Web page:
The Co-operative Group said on Monday that it had agreed a plan with Britain's financial regulator to plug a capital shortfall of 1.5 billion pounds ($2.4 billion) at its banking unit.
Co-op said it agreed a comprehensive plan to generate capital and provide stability for the Co-operative Bank . It said the plan would generate 1 billion pounds of new capital this year and 500 million pounds in 2014.
Co-op said its core tier 1 ratio, a key measure of the bank's financial strength was expected to be above 9 percent by the end of 2013 and to increase in the following years.
"We have put in place a detailed and comprehensive solution to meet the current and longer-term capital requirements of the bank. In doing so we have agreed a plan to insure its future," said Chief Executive Euan Sutherland.
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Co-op said the plan would involve an exchange offer to investors in the bank's subordinated capital securities, a capital commitment from the group, sourced from an issue of bonds and the transfer of an equity interest to bondholders.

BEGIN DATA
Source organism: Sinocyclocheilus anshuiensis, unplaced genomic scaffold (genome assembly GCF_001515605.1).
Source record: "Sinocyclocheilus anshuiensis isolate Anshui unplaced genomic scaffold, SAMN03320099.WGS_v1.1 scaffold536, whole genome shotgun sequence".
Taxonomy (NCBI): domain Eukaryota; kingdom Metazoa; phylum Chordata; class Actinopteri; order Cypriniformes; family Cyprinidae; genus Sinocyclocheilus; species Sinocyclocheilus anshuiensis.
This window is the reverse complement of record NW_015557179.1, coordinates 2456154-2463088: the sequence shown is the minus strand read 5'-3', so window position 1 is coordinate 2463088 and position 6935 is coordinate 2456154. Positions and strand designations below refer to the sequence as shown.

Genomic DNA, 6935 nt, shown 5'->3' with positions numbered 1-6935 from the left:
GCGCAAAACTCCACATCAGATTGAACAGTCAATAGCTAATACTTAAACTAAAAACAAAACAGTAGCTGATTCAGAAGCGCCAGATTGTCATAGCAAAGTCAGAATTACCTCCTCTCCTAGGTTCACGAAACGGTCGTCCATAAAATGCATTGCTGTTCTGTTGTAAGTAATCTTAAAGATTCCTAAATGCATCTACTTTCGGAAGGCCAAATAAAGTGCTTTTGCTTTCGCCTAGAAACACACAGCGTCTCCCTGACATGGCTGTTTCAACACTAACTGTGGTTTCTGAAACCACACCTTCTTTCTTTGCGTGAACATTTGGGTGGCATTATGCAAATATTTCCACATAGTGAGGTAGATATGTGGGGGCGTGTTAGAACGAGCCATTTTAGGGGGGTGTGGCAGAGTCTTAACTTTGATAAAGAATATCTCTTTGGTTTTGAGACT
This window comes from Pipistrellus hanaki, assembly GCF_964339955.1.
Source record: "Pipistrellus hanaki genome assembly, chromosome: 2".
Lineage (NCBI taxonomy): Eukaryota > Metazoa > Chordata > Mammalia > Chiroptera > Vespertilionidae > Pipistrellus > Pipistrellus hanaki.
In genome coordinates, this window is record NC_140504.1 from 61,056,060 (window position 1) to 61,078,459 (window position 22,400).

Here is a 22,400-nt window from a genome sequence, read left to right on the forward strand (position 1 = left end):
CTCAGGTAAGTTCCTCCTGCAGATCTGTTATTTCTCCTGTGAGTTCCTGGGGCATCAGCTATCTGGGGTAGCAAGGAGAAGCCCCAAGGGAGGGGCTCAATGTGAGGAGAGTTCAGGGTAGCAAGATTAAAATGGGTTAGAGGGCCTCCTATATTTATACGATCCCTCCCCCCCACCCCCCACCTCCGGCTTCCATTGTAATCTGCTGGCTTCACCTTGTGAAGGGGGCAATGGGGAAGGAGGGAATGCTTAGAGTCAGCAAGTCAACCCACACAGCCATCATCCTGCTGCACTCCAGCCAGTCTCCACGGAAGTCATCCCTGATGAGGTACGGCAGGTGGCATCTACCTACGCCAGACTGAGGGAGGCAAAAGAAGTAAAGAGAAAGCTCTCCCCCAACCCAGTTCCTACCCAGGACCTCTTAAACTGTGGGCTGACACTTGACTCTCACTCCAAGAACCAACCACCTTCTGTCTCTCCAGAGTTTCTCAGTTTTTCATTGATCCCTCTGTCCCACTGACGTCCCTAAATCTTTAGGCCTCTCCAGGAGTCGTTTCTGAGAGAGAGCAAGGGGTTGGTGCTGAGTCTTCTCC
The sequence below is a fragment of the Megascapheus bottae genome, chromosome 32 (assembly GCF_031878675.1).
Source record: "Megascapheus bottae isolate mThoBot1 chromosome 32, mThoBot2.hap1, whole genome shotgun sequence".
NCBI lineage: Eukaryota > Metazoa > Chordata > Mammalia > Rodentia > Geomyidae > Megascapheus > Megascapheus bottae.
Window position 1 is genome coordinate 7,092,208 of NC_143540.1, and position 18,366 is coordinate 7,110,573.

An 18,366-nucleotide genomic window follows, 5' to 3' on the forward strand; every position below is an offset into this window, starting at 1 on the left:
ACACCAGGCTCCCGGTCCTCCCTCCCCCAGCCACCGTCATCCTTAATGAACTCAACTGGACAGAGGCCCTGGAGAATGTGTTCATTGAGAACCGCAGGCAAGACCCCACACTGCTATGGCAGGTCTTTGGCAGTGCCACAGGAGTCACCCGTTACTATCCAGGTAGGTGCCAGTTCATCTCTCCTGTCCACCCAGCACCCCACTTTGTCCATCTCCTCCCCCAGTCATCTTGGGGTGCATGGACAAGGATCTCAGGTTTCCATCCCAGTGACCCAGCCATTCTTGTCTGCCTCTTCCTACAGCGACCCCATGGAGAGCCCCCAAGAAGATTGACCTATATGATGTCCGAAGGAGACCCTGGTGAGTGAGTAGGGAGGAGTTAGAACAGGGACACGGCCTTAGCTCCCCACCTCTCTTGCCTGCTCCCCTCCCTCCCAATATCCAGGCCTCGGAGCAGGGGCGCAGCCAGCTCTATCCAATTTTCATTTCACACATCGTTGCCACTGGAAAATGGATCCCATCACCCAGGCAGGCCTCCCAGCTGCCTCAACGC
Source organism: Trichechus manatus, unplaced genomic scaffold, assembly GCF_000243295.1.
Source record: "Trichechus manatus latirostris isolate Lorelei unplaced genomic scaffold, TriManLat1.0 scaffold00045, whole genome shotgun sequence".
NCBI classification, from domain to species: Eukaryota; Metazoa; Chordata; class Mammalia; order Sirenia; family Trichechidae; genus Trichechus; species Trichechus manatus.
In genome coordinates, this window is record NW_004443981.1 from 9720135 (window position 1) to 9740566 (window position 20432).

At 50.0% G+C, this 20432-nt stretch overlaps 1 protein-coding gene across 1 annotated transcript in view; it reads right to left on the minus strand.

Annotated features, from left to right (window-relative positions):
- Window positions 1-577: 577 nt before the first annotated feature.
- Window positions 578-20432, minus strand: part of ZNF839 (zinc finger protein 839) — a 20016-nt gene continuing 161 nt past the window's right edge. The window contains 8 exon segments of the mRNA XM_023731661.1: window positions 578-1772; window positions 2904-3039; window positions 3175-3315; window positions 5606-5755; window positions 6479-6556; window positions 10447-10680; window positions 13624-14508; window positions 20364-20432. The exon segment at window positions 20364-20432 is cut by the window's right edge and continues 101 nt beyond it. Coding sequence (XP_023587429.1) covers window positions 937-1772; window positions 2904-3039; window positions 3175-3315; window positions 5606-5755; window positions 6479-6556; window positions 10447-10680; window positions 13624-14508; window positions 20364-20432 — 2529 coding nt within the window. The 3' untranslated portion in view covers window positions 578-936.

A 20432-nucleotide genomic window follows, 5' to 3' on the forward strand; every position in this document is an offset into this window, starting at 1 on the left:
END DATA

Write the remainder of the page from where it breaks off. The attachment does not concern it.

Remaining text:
Britain's financial regulator wants banks to achieve a core tier 1 ratio of at least 7 percent of their risk weighted assets. It said in March banks must raise 25 billion pounds of extra capital by the end of the year to absorb any future losses on loans.
The Prudential Regulation Authority said on Monday it would "hold the Co-operative to the delivery of its plans".